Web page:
HomeAsian AmericansHit-Monkey A Marvel Misjudged Move of Appropriation?

Hit-Monkey A Marvel Misjudged Move of Appropriation?

By Jana Monji, AsAmNews Arts & Culture Reporter

Hit-Monkey won’t teach you anything about monkeys, being a hitman, or even about the Yakuza or Japan. After viewing eight episodes, the first season seemed like a less than marvelous attempt for Marvel to culturally appropriate the Yakuza and exotic scenery.

Hit-Monkey is a leap into a violent, androcentric fantasy world of men, monkeys, and mayhem in an exotic location. 

At this point Marvel doesn’t have a Japanese superhero, but it has a White guy (Italian American Fred Tatasciore ) voicing a Japanese monkey as the central and titular character of a series with a White man sidekick named Bryce (voiced by Jason Sudeikis).

There doesn’t seem to have been a lot of research into monkey behavior or movement, but this Hit-Monkey isn’t the smooth motion and tightly choreographed Marvel experience you’ll get in the Disney+ What If.

The good part about the level of animation in Hit-Monkey is that there’s no reveling in the grotesque. A woman gets sawed in half lengthwise and you don’t have to worry about anatomically detailed images being etched into your memory.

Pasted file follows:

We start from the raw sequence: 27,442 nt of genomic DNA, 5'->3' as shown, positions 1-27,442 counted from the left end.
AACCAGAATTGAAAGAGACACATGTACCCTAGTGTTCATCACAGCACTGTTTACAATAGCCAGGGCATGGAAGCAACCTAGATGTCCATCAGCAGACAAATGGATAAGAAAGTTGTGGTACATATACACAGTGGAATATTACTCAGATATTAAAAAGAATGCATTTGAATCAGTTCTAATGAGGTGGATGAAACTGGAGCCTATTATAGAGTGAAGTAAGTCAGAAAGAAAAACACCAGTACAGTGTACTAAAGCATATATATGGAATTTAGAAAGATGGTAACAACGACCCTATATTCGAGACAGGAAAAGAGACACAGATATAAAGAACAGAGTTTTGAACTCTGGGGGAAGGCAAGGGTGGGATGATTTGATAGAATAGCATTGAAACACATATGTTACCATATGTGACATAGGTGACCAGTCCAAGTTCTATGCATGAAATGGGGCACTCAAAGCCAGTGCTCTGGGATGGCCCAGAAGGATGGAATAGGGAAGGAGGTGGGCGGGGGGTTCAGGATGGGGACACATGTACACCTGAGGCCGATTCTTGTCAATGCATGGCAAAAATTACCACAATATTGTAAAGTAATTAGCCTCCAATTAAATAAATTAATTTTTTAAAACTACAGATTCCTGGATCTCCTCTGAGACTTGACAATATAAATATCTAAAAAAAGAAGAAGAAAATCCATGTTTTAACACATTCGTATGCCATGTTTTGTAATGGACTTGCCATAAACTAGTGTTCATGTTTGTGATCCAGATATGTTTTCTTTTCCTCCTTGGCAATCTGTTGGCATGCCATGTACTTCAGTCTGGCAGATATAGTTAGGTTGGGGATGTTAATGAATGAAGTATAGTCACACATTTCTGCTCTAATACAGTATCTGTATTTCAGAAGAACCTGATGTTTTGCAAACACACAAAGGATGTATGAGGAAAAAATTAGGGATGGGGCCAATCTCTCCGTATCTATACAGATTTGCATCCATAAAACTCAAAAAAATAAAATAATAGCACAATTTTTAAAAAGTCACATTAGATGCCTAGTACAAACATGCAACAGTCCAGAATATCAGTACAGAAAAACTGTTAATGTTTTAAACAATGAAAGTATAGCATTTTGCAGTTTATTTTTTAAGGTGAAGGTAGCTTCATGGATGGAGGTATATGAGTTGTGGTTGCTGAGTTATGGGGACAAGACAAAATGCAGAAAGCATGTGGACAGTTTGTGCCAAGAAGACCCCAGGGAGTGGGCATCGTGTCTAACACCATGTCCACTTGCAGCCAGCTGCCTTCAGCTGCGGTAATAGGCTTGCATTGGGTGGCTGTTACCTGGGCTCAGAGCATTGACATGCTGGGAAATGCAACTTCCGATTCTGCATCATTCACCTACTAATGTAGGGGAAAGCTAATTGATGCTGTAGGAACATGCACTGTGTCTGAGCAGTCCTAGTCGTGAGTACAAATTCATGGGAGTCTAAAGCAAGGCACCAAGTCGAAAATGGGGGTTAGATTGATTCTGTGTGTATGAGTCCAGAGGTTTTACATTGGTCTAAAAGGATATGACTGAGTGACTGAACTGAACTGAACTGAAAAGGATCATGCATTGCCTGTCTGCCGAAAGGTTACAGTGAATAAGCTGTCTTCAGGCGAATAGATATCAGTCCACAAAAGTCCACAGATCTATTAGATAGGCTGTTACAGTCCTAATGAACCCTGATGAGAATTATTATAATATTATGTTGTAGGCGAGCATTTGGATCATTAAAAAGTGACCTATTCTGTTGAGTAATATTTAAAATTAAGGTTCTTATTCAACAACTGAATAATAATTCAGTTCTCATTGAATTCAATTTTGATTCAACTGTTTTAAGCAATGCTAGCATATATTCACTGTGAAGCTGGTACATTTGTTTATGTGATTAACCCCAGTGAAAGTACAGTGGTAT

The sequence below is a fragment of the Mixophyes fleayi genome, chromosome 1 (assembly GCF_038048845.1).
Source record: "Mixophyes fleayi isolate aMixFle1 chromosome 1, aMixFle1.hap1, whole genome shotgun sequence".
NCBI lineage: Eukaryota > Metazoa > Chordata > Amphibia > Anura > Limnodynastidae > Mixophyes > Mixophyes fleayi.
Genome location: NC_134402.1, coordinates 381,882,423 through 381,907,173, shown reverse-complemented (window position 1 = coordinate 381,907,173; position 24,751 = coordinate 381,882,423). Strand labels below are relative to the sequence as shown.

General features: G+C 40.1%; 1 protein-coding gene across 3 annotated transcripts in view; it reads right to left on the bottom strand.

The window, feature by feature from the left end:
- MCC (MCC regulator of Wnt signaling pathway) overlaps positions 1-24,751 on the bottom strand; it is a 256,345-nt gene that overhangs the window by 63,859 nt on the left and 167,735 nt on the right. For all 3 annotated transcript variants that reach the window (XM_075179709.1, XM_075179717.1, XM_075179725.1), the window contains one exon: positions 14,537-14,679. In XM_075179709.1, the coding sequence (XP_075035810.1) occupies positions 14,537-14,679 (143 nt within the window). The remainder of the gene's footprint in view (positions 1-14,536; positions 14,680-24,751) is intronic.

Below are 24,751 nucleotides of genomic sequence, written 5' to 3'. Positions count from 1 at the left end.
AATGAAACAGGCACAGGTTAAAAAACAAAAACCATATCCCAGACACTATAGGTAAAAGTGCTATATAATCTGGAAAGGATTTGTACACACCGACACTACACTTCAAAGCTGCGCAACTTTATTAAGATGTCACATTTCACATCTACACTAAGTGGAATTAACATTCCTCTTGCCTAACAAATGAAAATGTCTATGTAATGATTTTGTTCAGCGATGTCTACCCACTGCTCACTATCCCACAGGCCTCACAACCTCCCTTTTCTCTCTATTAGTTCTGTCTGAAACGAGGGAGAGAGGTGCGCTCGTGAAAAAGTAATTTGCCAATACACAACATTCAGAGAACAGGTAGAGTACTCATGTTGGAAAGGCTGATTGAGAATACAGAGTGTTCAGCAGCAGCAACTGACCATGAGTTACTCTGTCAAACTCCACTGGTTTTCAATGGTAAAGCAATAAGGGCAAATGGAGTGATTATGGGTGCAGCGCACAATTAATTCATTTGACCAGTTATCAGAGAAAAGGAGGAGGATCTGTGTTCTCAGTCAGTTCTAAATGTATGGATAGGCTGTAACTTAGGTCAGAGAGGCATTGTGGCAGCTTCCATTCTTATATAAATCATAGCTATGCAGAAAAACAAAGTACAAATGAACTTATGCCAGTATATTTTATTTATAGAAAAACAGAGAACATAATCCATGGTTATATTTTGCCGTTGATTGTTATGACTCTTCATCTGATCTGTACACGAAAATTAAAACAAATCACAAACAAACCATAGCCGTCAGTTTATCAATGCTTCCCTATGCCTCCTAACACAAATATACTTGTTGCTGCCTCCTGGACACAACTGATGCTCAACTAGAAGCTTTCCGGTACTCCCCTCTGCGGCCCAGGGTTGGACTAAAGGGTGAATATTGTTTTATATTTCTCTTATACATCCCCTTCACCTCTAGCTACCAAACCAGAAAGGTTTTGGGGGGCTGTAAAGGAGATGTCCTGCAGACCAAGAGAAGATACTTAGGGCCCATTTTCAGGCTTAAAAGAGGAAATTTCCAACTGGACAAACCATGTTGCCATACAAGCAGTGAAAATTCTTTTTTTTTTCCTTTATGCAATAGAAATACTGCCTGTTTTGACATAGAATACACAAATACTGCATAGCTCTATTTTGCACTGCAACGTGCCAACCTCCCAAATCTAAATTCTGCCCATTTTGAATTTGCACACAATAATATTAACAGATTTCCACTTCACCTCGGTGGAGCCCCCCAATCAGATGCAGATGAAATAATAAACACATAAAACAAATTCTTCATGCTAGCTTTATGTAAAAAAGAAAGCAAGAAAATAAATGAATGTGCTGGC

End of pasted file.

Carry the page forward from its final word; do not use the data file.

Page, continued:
What really makes no sense is that near the end of Season One, we learn that Bryce is from a family of lower economic status, doesn’t seem to have an education or any kind of linguistic talent. So I wondered just how he navigates the underworld of Japan well enough to be hired as a hitman? Japan has widespread romanization, but being able to read Japanese makes life easier. 

Viewers might also question the gun violence depicted here. I have some answers for you.

What is a step forward for diversity is that the Japanese characters are voiced by people of similar ethnic descent. Yonsei Ally Maki plays a female Tokyo police officer. Shin Nisei Nobi Nakanishi plays her partner. Vietnamese hapa Olivia Munn voices Akiko Yokohama, the niece of the honest politician, Shinji Yokohama is voiced by George Takei and Lady Bullseye/Maki Matsumoto is voiced by Japanese hapa Reiko Aylesworth. 

Hit-Monkey is not recommended for young children and won’t satisfy your anime devotion. If you don’t mind mindless violence, some of which is committed by a monkey, this might be your thing. But if you like monkeys, you’d be better served watching a National Geographic special. 

Hit-Monkey was released on November 17th on Hulu. 

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